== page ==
AT&T and Verizon have agreed to delay their 5G wireless network rollout by two weeks, defusing for now a interagency fight that pits the wireless and technology companies and their regulator against the Transportation Department (DOT) and the airline and aerospace industries and their unions.
The 5G networks were expected to go live on January 5, but Verizon and AT&T agreed to the delay in order to allow DOT to study the effect the technology could have on avionics. Transportation Secretary Pete Buttigieg, in a December 31 letter, asked for the delay so that the FAA could identify airports where interference could pose a problem and for the agency to issue new guidelines for airlines and pilots. Without the pause, the air transport system could be snarled by additional delays, on top of those caused by winter weather and the Omicron variant.
Buttigieg’s letter elicited a furious response from Brendan Carr, commissioner on the Federal Communications Commission (FCC). “This is a highly irregular request and one that deviates from the clear, statutory process specified by Congress for regulating the provision of wireless service,” Carr wrote to Buttigieg. “Your request for delay is not backed up by the science, engineering, or law.”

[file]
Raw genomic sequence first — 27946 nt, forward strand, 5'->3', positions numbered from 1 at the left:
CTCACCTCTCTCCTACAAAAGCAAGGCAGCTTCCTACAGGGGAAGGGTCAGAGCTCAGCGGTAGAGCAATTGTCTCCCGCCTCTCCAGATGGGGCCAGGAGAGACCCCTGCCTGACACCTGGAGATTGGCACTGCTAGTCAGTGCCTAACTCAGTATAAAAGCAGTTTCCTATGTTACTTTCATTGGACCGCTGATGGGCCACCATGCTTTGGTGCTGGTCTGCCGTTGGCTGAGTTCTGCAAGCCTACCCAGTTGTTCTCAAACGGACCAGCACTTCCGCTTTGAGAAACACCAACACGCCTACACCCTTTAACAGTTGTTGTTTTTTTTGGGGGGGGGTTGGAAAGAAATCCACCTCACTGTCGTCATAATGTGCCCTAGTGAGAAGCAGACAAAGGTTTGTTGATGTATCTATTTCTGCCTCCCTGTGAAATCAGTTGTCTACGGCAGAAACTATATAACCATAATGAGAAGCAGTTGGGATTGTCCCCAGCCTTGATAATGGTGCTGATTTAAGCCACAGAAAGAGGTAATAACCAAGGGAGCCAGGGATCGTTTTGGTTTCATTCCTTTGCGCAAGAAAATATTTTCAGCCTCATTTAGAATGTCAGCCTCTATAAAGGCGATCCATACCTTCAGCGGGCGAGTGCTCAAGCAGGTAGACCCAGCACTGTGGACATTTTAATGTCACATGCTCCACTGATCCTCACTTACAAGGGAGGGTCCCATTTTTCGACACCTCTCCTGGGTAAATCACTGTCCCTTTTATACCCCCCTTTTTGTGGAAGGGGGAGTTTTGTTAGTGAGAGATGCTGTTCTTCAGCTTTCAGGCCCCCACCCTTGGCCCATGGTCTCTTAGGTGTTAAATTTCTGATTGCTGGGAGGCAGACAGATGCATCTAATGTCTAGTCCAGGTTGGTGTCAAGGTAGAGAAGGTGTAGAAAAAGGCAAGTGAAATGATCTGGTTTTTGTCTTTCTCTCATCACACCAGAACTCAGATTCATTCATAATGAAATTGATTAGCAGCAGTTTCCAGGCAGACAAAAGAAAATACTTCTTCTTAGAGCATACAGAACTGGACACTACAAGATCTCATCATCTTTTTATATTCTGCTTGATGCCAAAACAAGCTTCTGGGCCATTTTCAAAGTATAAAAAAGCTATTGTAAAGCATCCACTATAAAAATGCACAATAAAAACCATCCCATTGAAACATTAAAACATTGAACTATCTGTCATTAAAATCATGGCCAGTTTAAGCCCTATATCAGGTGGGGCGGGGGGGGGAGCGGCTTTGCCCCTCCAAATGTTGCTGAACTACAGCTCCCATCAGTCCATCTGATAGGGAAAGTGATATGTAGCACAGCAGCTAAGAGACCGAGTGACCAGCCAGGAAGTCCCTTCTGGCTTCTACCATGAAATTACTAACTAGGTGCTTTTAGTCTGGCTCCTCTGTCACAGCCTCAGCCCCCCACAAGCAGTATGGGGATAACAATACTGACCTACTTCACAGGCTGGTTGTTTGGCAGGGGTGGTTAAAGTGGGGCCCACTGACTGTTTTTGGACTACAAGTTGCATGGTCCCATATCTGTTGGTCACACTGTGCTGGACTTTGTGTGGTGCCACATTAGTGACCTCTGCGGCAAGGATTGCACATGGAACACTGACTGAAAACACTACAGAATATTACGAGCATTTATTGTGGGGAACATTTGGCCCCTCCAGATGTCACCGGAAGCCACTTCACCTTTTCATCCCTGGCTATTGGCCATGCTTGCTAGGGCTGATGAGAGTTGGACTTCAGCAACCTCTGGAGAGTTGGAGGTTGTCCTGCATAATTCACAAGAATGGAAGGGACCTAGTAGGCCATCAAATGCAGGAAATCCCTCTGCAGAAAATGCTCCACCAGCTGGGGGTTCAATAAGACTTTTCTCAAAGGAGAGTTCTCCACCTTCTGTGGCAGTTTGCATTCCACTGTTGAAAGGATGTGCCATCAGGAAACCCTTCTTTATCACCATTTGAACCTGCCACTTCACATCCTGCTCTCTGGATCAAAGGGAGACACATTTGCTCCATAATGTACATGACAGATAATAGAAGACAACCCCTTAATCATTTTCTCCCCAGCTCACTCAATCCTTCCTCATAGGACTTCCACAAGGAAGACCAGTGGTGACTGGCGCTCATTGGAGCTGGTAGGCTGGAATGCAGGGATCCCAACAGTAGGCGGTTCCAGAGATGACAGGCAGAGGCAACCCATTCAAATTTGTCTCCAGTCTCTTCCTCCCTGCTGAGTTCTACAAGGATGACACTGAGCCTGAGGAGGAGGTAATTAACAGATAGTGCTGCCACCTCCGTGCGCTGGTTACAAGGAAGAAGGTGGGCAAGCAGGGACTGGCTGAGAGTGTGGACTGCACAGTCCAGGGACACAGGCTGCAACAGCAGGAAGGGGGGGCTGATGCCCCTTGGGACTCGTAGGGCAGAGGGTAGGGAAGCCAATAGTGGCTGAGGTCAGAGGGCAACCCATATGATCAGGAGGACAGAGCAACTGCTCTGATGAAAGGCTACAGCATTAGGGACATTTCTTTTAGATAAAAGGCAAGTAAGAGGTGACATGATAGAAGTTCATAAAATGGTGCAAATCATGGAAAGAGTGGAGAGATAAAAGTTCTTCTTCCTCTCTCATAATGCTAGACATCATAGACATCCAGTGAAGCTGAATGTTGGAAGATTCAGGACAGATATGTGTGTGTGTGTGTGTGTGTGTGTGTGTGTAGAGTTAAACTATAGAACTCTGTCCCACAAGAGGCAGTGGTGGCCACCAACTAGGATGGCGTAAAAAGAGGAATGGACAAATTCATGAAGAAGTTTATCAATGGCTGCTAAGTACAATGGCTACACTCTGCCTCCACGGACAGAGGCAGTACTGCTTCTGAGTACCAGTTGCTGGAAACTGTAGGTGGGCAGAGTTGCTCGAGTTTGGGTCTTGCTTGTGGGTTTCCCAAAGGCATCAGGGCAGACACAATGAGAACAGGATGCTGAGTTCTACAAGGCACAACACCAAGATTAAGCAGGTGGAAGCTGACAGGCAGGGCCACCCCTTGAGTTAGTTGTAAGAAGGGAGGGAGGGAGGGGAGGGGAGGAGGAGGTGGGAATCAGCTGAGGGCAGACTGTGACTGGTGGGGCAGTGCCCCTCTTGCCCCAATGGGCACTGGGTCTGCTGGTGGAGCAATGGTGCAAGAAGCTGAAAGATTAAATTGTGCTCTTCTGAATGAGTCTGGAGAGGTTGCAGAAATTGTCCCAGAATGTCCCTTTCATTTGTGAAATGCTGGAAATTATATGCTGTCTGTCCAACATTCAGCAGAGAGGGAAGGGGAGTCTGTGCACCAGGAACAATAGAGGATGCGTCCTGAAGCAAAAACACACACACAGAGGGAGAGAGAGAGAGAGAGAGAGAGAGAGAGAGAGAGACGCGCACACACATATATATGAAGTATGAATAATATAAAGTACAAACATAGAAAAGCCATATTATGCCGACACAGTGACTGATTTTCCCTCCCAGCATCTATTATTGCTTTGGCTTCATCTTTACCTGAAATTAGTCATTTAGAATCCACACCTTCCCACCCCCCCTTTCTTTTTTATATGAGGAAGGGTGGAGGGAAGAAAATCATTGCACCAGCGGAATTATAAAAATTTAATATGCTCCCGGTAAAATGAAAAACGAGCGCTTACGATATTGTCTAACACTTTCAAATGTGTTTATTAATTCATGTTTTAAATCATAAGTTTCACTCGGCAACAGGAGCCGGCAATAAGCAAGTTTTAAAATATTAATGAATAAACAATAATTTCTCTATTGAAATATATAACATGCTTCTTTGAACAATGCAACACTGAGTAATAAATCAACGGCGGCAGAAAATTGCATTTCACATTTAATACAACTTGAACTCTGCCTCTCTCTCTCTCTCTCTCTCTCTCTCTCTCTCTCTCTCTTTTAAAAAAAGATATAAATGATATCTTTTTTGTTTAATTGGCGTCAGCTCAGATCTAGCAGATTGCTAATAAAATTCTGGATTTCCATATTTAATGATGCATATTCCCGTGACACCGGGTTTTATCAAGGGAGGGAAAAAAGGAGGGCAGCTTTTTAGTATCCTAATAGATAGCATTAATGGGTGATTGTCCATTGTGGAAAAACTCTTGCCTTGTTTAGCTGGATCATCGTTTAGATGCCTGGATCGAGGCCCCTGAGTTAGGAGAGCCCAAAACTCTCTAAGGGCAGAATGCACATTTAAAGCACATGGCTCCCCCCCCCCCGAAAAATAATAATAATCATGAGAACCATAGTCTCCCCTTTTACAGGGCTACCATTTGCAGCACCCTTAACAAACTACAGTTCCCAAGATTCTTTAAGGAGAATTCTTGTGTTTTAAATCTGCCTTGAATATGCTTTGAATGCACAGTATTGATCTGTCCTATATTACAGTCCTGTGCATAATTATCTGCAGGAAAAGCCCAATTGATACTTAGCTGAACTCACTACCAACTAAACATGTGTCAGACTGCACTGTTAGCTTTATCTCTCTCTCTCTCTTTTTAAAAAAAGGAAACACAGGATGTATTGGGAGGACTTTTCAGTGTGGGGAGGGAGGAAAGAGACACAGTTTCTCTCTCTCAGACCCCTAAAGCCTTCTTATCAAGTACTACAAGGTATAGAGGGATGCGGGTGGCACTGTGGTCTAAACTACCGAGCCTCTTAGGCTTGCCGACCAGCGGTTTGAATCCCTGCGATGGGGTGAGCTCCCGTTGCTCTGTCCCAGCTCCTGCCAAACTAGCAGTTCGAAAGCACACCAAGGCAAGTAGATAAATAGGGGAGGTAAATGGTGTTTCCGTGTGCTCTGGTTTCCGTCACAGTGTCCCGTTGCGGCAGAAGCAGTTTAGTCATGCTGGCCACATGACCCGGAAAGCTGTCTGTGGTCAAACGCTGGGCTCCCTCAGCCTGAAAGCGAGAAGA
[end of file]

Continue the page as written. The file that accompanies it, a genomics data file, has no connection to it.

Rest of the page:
But the FCC and the wireless companies argue that the FAA and the aviation industry had plenty of time to address these issues. “Inexplicably, the FAA and the aviation industry apparently did nothing following the February 2020 order or even after the C-Band auction closed in January 2021. In fact, it was not until November 2, 2021 that the FAA even issued a notice to begin collecting data about altimeters from the aviation industry,” AT&T CEO John Stankey and Verizon CEO Hans Vestberg wrote in a sharply worded January 2 letter to Buttigieg.
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